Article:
Now, call me a pleb as much as you wish, but I really don’t see the obsession some folk in this town have with golf. Unrefined as I am, I simply cannot see the enjoyment in it. Every morning I wake up at 7 am, and by the time I’ve rolled out of bed at half-past, the view from outside my window is awash with what I assume to be half of Britain’s freemasons carting themselves to the Old Course, apparently in competition as to who can don the most obnoxious outfit possible. And for what? The only thing that could possibly have me up so spiritedly so early would be the promise of the second-coming of Christ. Even then, I reckon the Lord our Saviour would only get the pleasure of gazing upon me in my comfiest pyjamas and my fluffy yeti slippers.
I’ve tried golf precisely twice before coming to St Andrews, and both times I found it hideously boring. Very little of the time you’re actually doing anything (besides researching the initiation ritual to the secret society you’re very obviously trying to join) and most of the time you’re either walking trying to find where you’ve hit the ball or watching other people not enjoy themselves as they line up to take their go. The only enjoyment you get out of golf is the chin-wag with your fellow Masons and the walk itself to where your ball isn’t, and both of which you can do without getting up ridiculously early, being battered by the wind in the open or having to spend a small fortune on a set of bats and balls.
As legend has it, Woodrow Wilson played 1,000 rounds of golf during his presidency — you know, the presidency which involved dealing with the then largest war of all time — and honestly perhaps I can imagine how it might relieve a bit of stress. Perhaps he imagined the ball was the Kaiser’s head; who knows? However, the folk who swarm the Old Course every morning generally don’t look all that stressed and, even if they are, I can think of many cheaper ways to deal with it than making the trek all the way to a remote Scottish town and paying £125 a day to tee-off. In terms of decadence, no activity is more eye-wateringly grotesque as the one on our town’s very doorstep.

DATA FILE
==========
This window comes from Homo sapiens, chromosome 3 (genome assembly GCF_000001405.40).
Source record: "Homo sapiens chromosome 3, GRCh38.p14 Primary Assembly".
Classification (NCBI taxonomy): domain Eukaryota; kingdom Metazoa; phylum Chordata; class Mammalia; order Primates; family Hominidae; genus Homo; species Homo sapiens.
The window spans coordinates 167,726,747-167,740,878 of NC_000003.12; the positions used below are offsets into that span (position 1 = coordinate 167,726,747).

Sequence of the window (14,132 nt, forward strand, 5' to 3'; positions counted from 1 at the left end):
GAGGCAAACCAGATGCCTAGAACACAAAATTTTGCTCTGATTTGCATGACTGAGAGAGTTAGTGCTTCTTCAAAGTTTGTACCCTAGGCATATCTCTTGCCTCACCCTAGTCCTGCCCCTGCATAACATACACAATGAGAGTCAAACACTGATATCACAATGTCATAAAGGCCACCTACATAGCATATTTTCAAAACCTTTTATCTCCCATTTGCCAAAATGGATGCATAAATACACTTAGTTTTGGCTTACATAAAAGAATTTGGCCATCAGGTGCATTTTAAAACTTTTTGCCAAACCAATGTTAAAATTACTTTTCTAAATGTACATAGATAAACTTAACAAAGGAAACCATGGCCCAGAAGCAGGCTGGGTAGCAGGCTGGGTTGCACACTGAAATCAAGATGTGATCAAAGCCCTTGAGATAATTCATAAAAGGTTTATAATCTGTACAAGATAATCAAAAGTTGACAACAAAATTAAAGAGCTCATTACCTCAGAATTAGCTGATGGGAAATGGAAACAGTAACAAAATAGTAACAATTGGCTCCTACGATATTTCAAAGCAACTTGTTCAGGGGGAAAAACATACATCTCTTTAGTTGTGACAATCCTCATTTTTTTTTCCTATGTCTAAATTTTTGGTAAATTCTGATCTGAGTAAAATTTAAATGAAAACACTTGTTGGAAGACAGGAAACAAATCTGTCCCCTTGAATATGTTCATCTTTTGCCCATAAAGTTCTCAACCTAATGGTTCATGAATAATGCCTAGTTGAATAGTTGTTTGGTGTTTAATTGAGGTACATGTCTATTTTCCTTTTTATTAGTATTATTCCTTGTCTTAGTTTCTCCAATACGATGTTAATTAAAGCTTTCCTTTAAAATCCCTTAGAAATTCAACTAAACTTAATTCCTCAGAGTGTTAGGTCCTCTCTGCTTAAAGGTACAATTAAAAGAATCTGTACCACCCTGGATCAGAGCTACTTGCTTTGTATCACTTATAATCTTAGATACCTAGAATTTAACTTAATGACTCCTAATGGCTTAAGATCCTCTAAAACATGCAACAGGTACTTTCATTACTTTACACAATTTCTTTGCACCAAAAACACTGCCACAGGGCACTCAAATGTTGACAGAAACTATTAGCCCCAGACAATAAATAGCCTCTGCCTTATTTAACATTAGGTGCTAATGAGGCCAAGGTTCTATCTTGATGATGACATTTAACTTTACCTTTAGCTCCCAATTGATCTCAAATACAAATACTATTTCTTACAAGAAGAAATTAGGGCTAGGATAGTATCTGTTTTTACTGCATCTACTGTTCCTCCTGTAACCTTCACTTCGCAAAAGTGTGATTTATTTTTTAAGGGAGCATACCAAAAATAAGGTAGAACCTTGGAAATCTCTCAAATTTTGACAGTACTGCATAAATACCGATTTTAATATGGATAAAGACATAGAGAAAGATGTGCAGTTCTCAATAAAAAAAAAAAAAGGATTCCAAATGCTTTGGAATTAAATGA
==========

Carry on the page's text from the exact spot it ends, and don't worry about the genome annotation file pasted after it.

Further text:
This brings me onto my next point. How can it be so eye-wateringly expensive? A decent annual club membership at my local club (not exactly the most prestigious either) will set you back close to a grand. Hit yourself up with some shiny bats and a silly branded jumper and you’ll be topping off close to 1,300 smackers. This is before you even get started. After all, you’re going to need to impress your prospective future lodge-brothers by showing that buying several of those sixty-quid martinis absolutely has not caused you financial ruin. In theory, the cost of golf should be self-defeating — if you’re rich enough and successful enough to be in a position to afford golf then surely you must have some ability to recognise good value for money… which ought to prevent you from playing it.
Now, as I’ve said before during this piece, my inability to understand the appeal of golf may be rooted in my nature as a proletarian heathen, but I’ve spoken to some bourgies as well who say the same thing. You know, perhaps some people are genetically predisposed to golf. That is the only explanation as to why one can be so irrational with regards to money.
I’d like to point to the three wise men of Top Gear who, in their immortal wisdom, take the absolute piss out of golf at every opportunity. In Series 18, in fact, I saw something that was truly remarkable: James May (yes, James May!) called something boring! And do you know what? It was golf! Now, as someone who models their entire image and personality on James May I can tell you that it takes quite a lot for us to find something boring. Checkmate.
It’s costly, it’s boring, and generally you look a prat whilst doing it. The folks at the Old Course may guffaw at this, assuming they read The Saint, before ordering me to be bungled into a van at golf club point but, before they do, I will say I am open to enjoying golf. Perhaps when I’m a bit greyer and a bit staler. Or maybe when I start to want a decent career.